How does LF affect children?
In children, the infection from LF is usually symptomless and not clinically detectable. The damage caused by adult worms in the lymphatic system develops slowly, and it is generally not apparent until children are four or five years of age. However, swollen lymph glands may be observed as early as two years of age. At about seven years, about 30% of infected children will start to show ultrasound-detectable, irregular ballooning of the tiny walled lymphatic ducts and some will have noticeably swollen lymph glands.
Disease progression in girls
By about 13 years, girls may start to show clinically visible signs of infection of the lymph vessels in the leg. Further cumulative damage to the lymphatic drainage system predisposes them to lymphoedema (an abnormal accumulation of lymph fluid in the tissues causing swelling of a limb). This may progress to elephantiasis (painful and disfiguring swelling of the leg, arm, breast or genitals, up to several times their normal size, with thickening of the skin) in adulthood.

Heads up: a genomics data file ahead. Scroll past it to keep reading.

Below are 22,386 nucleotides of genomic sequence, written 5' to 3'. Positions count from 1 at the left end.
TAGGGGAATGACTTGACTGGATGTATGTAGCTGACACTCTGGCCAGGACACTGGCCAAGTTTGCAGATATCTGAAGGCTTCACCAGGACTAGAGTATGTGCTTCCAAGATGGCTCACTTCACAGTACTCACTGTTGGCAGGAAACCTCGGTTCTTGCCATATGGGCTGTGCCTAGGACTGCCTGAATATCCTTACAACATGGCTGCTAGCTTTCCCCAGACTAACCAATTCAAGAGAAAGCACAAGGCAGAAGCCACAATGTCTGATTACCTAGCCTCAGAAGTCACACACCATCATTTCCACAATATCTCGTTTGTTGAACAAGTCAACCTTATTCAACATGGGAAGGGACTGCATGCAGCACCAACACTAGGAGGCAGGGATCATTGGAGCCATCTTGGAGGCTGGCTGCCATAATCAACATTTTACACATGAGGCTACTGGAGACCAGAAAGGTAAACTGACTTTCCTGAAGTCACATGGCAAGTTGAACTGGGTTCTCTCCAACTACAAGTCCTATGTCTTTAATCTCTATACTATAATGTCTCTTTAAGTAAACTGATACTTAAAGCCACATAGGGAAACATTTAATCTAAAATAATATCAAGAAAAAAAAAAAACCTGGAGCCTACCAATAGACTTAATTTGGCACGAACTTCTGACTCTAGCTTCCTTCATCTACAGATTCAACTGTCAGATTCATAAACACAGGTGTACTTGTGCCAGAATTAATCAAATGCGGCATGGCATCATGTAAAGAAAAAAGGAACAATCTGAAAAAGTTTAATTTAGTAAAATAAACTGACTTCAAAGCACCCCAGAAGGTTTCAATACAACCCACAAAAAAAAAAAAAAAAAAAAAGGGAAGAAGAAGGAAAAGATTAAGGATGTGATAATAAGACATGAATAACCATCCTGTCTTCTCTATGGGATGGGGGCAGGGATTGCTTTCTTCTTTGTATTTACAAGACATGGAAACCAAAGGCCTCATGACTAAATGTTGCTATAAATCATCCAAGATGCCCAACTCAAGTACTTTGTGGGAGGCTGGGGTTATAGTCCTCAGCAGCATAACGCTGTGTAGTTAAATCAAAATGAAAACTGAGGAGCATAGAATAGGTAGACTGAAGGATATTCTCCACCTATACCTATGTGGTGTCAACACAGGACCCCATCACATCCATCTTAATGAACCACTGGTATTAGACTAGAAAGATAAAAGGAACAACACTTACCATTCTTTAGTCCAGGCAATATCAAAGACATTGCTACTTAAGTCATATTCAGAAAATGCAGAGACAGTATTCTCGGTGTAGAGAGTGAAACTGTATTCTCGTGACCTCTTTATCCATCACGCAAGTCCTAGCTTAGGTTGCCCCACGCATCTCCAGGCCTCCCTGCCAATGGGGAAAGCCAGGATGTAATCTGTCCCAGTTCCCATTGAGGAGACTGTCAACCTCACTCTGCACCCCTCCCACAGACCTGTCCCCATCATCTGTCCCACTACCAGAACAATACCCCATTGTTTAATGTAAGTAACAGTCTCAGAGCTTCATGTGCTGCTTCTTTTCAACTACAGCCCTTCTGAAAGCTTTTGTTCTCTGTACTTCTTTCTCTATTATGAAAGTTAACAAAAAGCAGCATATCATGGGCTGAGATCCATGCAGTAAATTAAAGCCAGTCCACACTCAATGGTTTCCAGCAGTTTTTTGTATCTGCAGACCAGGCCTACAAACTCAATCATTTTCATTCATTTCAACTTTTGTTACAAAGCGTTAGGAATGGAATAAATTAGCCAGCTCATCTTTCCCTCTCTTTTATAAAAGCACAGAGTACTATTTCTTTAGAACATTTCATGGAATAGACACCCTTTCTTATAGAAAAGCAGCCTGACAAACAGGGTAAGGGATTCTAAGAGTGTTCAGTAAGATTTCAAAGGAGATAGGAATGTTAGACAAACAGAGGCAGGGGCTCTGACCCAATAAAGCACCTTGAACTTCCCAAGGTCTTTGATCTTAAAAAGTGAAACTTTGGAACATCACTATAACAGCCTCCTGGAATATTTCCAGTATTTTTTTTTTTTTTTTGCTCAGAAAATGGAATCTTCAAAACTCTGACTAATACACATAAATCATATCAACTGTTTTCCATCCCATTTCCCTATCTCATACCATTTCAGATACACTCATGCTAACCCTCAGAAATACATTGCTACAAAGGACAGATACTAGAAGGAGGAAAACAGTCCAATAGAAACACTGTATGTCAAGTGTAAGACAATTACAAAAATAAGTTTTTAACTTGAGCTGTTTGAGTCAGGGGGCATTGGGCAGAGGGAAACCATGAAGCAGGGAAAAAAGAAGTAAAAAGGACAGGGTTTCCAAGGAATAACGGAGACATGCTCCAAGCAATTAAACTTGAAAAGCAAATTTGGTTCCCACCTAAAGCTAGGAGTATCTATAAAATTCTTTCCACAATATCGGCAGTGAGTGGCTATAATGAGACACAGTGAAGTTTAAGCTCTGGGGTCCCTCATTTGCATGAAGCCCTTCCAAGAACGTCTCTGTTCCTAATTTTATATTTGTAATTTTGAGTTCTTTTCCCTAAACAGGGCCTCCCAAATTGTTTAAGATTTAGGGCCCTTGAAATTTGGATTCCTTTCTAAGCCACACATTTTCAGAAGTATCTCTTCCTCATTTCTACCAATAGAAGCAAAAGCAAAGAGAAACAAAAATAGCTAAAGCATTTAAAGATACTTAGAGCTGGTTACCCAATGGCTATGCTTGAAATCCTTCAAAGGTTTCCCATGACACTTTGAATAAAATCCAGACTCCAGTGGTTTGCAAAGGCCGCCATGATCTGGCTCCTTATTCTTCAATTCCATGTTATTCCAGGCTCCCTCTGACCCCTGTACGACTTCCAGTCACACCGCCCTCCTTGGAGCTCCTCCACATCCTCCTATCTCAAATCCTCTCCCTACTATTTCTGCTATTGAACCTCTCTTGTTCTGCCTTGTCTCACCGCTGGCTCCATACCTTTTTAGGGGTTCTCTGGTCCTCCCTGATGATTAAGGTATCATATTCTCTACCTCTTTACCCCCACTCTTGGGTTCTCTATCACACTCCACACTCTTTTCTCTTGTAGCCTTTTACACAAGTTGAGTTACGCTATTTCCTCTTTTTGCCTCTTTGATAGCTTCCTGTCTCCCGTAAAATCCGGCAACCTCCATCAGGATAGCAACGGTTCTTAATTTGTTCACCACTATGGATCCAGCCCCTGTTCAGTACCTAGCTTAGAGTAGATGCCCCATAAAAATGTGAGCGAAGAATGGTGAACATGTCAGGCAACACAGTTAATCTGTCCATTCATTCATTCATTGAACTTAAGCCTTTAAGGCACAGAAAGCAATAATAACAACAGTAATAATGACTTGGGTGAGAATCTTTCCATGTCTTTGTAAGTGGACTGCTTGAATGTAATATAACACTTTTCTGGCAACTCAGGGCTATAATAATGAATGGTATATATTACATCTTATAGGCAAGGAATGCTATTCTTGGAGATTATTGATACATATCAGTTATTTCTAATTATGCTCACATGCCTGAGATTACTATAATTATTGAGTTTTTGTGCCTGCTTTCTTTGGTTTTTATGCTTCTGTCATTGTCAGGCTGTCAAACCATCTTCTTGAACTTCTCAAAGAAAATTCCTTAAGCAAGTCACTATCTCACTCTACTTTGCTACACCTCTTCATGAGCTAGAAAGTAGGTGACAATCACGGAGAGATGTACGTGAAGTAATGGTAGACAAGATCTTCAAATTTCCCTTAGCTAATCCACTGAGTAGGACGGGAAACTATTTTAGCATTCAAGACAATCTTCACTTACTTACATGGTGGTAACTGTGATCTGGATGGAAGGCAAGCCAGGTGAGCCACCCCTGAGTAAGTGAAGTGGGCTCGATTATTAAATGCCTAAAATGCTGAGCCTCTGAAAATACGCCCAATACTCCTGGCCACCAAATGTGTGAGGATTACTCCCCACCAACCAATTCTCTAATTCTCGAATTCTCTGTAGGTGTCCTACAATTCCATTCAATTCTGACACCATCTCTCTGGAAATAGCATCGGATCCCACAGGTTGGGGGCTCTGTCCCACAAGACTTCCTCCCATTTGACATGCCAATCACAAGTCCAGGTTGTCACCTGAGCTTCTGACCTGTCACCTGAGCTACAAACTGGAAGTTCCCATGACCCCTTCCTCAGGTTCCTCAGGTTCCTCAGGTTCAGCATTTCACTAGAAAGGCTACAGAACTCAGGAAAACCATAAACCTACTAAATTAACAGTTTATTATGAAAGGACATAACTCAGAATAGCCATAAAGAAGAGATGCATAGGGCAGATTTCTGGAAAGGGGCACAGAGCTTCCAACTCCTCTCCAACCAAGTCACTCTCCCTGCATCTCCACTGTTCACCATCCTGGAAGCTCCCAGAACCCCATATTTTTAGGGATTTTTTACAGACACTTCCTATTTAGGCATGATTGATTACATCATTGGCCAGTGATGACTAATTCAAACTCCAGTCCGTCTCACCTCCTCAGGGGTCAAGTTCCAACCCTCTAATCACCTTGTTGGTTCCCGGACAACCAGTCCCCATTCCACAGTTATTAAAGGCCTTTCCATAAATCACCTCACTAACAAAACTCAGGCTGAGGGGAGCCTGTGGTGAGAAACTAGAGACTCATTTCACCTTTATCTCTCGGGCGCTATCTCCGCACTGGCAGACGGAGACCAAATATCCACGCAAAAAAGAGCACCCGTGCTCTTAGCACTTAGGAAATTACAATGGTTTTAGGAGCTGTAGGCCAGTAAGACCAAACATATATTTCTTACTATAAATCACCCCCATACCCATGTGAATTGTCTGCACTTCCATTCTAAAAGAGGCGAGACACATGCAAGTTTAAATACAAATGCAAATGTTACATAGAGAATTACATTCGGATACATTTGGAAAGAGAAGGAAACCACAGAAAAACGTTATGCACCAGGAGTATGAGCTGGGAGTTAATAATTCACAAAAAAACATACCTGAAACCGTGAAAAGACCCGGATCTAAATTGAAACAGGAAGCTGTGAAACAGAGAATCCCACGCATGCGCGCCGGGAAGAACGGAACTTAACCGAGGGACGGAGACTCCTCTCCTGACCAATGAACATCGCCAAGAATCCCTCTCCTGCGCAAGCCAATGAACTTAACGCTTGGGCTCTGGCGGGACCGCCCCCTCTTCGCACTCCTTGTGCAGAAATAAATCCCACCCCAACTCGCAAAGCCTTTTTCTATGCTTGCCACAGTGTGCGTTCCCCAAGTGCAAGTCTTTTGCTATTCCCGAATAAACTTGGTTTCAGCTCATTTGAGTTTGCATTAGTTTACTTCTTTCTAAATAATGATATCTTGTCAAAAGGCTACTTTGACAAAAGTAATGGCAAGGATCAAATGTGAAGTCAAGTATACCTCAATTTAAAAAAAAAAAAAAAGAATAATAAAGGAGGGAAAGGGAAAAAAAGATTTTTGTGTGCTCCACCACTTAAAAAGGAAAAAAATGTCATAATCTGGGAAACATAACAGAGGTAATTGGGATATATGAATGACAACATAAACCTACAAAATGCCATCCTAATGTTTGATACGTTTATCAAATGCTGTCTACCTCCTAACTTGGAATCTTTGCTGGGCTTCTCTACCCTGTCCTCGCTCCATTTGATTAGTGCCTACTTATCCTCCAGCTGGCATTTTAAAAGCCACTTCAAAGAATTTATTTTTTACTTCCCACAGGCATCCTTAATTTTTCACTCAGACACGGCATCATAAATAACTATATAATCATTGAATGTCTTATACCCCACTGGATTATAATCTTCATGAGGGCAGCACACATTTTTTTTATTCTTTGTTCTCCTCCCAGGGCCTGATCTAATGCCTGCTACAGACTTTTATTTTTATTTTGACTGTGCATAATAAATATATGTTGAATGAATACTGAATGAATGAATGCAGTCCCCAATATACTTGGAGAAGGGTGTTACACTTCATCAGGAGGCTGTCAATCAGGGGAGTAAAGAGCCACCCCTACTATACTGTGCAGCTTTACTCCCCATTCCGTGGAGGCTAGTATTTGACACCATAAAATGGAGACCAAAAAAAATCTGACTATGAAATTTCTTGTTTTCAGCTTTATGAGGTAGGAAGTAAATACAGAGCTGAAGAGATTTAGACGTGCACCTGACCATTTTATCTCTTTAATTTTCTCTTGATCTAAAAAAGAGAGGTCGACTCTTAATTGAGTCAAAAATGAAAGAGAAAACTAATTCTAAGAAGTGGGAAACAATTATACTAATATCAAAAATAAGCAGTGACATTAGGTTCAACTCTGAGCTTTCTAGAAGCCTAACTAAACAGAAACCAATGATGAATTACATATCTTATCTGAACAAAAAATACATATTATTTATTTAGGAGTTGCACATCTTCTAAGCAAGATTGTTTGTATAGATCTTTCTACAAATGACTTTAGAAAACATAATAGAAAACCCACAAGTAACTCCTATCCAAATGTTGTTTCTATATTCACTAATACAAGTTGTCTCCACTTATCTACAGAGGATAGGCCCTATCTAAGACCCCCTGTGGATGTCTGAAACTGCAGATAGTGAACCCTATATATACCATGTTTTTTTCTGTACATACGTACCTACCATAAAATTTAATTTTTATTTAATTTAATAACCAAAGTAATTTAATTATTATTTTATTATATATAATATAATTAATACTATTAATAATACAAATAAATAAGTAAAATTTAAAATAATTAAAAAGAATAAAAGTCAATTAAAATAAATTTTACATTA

Disease progression in boys
By about 11 years, boys may start to show detectable ballooning of the lymphatic vessels in their scrotum. By about 13 years, they may start to develop hydrocele - a fluid-filled, balloon-like enlargement of the sacs around the testes. Scrotal nodules often develop in adulthood and further bacterial infection can lead to massive enlargement of the scrotum and gross deformation of the penis.
Less commonly, boys may also develop lymphoedema and elephantiasis of the extremities, similar to girls. However, the parasites in males seem to prefer the lymphatics of the scrotum over those of the extremities. Thus, genital disease is more common in males, and is the most common of all clinical manifestations of LF.